"I found the University of Arkansas Online through the U.S. News & World Report ranking of online degree programs."
Nathanael Martin-Nelson, 26, is an electrical engineering master’s student at the University of Arkansas living in what he calls the “teeny tiny” town of Ada, Ohio. His current, and most important title, is stay-at-home dad to his 1-year-old daughter while his wife is in law school. On top of his schoolwork and family life, this summer he maintained a full-time internship with a local utility company, FirstEnergy.
Martin-Nelson decided to pursue a graduate degree because he wanted to solve hard problems and be qualified for a job where he could solve difficult, nonroutine technical problems. He chose an online degree program for accessibility.
“I live in this area in Ohio where there's not accessibility,” he said. “I'm quite far away from graduate programs, so that would be a long commute. I'm able to get a program I want from a couple hundred or more miles away, which is really, really beneficial. I would have to live in only a few select places in the country if I wanted to get that otherwise.”
When searching for online graduate schools, he found the University of Arkansas Online through the U.S. News & World Report ranking of online degree programs.
The asynchronous classes are great for balancing his professional life as well as his family needs.
“I've been able to do homework when the baby's down for a nap, after she goes to bed, or while she's playing,” Martin-Nelson said. “I've been able to work at the pace that I need to. And I show up to the weekly meetings and get the help that I need.”
One thing he really likes about online education is the feeling that he is in charge of his own learning.
“I don't see the professors every day, so sometimes I just spend the extra time to figure it out myself instead of just asking after trying for only a little bit,” he said. “I've really enjoyed that. I feel like I've learned more.”
Martin-Nelson utilizes university resources, attends virtual events, and is a member of university organizations.
“I very much enjoy the library,” he said. “I use that a lot for academic papers and thesis research.”
He has also been able to use the Career Center.
“I've been able to set up a meeting with the career adviser, and she went through my resume and my career strategy,” he said. “I'm very grateful for that. It felt like I was an in-person student, like there was no difference. I've also gone to the career fairs. I found additional career paths that I was interested in.”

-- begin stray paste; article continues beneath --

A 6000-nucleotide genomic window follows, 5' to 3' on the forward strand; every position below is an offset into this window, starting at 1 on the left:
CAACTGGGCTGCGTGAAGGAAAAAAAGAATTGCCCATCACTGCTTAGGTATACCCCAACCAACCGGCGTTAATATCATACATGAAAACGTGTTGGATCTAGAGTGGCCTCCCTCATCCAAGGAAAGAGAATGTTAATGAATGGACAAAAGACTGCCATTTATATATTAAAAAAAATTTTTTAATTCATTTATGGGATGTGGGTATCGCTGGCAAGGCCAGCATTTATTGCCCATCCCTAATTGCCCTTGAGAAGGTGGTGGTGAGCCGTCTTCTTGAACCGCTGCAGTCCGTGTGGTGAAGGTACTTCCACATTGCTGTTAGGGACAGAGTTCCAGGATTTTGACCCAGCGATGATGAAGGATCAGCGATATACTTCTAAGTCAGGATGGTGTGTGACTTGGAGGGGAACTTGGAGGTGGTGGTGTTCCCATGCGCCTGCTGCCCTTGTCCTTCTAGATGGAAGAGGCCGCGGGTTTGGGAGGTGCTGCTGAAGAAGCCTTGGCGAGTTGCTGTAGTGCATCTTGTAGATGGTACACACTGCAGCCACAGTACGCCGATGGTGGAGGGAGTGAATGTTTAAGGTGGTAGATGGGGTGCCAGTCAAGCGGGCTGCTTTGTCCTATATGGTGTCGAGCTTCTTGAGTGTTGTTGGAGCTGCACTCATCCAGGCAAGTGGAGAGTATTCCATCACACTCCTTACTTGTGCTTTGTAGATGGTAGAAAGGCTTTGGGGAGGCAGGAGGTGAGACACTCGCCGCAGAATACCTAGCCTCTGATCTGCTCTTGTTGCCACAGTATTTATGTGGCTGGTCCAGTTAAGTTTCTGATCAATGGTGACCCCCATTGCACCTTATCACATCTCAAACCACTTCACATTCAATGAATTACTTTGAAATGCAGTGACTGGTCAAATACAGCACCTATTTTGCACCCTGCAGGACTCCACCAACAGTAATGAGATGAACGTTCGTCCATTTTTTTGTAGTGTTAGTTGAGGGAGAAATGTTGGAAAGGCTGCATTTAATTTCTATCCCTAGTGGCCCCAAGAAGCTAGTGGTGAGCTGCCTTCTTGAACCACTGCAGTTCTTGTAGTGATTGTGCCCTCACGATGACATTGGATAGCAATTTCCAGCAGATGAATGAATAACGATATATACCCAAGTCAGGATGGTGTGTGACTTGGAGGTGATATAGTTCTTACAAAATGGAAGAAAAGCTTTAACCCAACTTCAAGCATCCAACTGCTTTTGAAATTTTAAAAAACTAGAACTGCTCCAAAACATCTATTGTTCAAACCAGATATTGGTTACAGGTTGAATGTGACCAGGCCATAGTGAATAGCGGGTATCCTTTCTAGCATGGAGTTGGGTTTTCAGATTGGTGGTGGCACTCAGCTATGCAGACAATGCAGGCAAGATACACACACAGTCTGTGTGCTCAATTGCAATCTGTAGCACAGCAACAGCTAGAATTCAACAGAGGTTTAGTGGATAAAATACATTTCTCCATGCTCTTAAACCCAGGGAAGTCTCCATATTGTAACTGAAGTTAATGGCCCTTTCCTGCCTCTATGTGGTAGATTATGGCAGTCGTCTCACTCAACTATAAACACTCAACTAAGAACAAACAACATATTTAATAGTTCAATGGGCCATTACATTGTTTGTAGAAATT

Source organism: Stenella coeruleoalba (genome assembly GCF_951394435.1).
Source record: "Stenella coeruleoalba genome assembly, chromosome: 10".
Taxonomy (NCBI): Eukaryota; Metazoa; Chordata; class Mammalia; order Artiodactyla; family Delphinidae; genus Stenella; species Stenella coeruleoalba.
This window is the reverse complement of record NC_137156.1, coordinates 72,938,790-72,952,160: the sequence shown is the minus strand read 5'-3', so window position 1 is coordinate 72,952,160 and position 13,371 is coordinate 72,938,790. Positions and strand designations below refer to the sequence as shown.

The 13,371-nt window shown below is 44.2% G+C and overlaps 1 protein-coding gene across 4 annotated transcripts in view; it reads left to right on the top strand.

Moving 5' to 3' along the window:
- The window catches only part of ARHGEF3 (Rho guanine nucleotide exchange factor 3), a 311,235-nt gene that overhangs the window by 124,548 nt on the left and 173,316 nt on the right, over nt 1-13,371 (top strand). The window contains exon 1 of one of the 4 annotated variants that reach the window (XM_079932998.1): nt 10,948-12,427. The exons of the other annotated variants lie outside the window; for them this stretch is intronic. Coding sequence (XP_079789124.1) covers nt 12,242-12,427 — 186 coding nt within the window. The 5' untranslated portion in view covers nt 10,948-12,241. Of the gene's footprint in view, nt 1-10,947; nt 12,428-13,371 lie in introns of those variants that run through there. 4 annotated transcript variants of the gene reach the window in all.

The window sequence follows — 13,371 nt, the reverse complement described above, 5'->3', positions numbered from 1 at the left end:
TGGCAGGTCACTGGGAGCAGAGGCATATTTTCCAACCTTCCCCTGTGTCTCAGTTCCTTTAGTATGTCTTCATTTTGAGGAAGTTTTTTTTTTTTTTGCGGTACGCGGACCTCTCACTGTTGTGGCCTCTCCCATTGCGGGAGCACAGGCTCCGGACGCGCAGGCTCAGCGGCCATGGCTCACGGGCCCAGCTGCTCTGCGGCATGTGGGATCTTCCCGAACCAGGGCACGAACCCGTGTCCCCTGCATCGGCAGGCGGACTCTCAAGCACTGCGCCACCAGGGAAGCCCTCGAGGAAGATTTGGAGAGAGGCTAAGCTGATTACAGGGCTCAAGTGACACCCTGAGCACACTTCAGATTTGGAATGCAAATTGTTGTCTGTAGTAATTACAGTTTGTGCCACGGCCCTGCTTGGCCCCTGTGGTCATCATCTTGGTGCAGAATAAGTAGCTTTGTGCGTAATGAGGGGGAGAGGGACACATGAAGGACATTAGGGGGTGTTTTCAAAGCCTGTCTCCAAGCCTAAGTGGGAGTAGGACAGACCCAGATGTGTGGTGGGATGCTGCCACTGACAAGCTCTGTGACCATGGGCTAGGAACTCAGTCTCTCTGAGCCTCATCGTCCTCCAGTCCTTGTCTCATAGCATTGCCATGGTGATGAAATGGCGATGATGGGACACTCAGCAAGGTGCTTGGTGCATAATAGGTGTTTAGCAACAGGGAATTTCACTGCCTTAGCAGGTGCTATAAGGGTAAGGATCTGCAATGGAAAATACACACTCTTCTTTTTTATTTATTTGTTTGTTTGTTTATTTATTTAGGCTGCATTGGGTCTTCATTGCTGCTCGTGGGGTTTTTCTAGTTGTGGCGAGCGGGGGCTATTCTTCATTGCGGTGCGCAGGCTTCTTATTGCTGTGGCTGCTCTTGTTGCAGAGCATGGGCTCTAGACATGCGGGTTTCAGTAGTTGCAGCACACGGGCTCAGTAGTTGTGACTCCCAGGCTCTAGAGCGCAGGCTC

Even from afar, he has been able to attend a variety of virtual campus activities like thesis defenses and dissertation defenses. He is also part of the People, Planet and Profit Project, or P4.
According to Martin-Nelson, “there's a certification business can get oriented towards helping not just their shareholders, but also their workers and people affected by their work. P4 helps Arkansas companies get this ‘B Corp’ certification. It has been very fun to be able to do that all the way from Ohio.”
When it comes to recommending this program to others, Martin-Nelson said, “Definitely.”
He also has advice for someone considering studying online. The first piece of advice he would give is to “realize that it's an opportunity to be in charge of your own learning. You'll have a lot of independent study time, and you get to choose how you deal with that.”
The second is that “sometimes emailing professors is difficult, so I would recommend being a little bit persistent if the professors didn't understand your question or trying to set up some face-to-face virtual time to clarify.”
He admits that staying in touch with professors and classmates is “a little bit of a challenge. But, Blackboard is helpful, especially to send an introduction and ask if anyone wants a study partner.” He also finds professors’ regular office hours to be really helpful.
Martin-Nelson was very excited about receiving the W.E. Manning Memorial Scholarship, as his previous understanding and experience had been there was not a lot of financial support for graduate students.
Although the scholarship amount may seem like a “pretty small dollar value,” he said, it is “pretty substantial” due to the affordable cost of the U of A. With this scholarship, it will help him avoid going into any debt for school and increases his flexibility when it comes to what he wants to do next, whether that be accepting a job or going on to pursue a Ph.D.
“It gives more freedom,” Martin-Nelson said, “I’m very grateful for that.”
He expects to graduate in May 2023, and once his wife graduates, they can move anywhere. Martin-Nelson said the “future is a big question mark.” While his dream is to design better, cheaper high voltage DC electrical equipment, it is still a smaller sector of the power field. If that doesn’t happen, he foresees his career probably somewhere at the nexus of policy and the electrical grid.